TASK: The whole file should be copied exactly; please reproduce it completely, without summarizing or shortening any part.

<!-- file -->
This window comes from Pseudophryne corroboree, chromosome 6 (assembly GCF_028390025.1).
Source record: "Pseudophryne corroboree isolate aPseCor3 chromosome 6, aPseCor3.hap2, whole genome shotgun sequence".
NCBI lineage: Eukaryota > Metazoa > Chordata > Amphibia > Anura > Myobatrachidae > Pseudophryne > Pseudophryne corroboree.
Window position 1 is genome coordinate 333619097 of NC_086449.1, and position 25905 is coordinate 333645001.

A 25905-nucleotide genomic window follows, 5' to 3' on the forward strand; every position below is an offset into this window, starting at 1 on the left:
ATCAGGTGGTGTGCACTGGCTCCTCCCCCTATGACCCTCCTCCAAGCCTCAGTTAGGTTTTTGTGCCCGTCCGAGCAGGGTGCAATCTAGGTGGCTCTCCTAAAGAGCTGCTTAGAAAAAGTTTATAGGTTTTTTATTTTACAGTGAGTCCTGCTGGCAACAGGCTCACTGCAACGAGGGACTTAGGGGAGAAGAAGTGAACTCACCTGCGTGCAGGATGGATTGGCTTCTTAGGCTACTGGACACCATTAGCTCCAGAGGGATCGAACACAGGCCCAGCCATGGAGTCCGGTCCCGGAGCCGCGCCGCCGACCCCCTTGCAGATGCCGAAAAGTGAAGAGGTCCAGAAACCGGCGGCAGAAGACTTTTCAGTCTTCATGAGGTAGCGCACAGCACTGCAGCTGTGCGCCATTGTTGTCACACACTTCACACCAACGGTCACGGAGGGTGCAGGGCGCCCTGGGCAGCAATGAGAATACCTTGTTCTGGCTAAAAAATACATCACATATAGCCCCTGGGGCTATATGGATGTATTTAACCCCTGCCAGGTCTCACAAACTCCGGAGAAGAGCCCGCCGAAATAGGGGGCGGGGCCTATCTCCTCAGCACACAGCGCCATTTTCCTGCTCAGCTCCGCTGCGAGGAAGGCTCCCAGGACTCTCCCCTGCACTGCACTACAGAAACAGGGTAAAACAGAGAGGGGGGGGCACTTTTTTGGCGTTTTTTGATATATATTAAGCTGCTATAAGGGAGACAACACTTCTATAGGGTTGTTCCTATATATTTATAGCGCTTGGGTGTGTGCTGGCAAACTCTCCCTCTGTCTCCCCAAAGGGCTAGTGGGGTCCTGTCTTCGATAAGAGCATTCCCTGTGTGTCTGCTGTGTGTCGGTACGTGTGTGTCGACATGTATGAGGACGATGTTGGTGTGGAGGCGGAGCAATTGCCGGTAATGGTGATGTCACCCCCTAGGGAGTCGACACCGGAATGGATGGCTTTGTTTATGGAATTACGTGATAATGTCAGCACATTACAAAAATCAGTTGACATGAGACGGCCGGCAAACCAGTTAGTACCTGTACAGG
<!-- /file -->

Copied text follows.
This window comes from Pseudophryne corroboree, chromosome 6 (assembly GCF_028390025.1).
Source record: "Pseudophryne corroboree isolate aPseCor3 chromosome 6, aPseCor3.hap2, whole genome shotgun sequence".
NCBI lineage: Eukaryota > Metazoa > Chordata > Amphibia > Anura > Myobatrachidae > Pseudophryne > Pseudophryne corroboree.
Window position 1 is genome coordinate 333619097 of NC_086449.1, and position 25905 is coordinate 333645001.

A 25905-nucleotide genomic window follows, 5' to 3' on the forward strand; every position below is an offset into this window, starting at 1 on the left:
ATCAGGTGGTGTGCACTGGCTCCTCCCCCTATGACCCTCCTCCAAGCCTCAGTTAGGTTTTTGTGCCCGTCCGAGCAGGGTGCAATCTAGGTGGCTCTCCTAAAGAGCTGCTTAGAAAAAGTTTATAGGTTTTTTATTTTACAGTGAGTCCTGCTGGCAACAGGCTCACTGCAACGAGGGACTTAGGGGAGAAGAAGTGAACTCACCTGCGTGCAGGATGGATTGGCTTCTTAGGCTACTGGACACCATTAGCTCCAGAGGGATCGAACACAGGCCCAGCCATGGAGTCCGGTCCCGGAGCCGCGCCGCCGACCCCCTTGCAGATGCCGAAAAGTGAAGAGGTCCAGAAACCGGCGGCAGAAGACTTTTCAGTCTTCATGAGGTAGCGCACAGCACTGCAGCTGTGCGCCATTGTTGTCACACACTTCACACCAACGGTCACGGAGGGTGCAGGGCGCCCTGGGCAGCAATGAGAATACCTTGTTCTGGCTAAAAAATACATCACATATAGCCCCTGGGGCTATATGGATGTATTTAACCCCTGCCAGGTCTCACAAACTCCGGAGAAGAGCCCGCCGAAATAGGGGGCGGGGCCTATCTCCTCAGCACACAGCGCCATTTTCCTGCTCAGCTCCGCTGCGAGGAAGGCTCCCAGGACTCTCCCCTGCACTGCACTACAGAAACAGGGTAAAACAGAGAGGGGGGGGCACTTTTTTGGCGTTTTTTGATATATATTAAGCTGCTATAAGGGAGACAACACTTCTATAGGGTTGTTCCTATATATTTATAGCGCTTGGGTGTGTGCTGGCAAACTCTCCCTCTGTCTCCCCAAAGGGCTAGTGGGGTCCTGTCTTCGATAAGAGCATTCCCTGTGTGTCTGCTGTGTGTCGGTACGTGTGTGTCGACATGTATGAGGACGATGTTGGTGTGGAGGCGGAGCAATTGCCGGTAATGGTGATGTCACCCCCTAGGGAGTCGACACCGGAATGGATGGCTTTGTTTATGGAATTACGTGATAATGTCAGCACATTACAAAAATCAGTTGACATGAGACGGCCGGCAAACCAGTTAGTACCTGTACAGG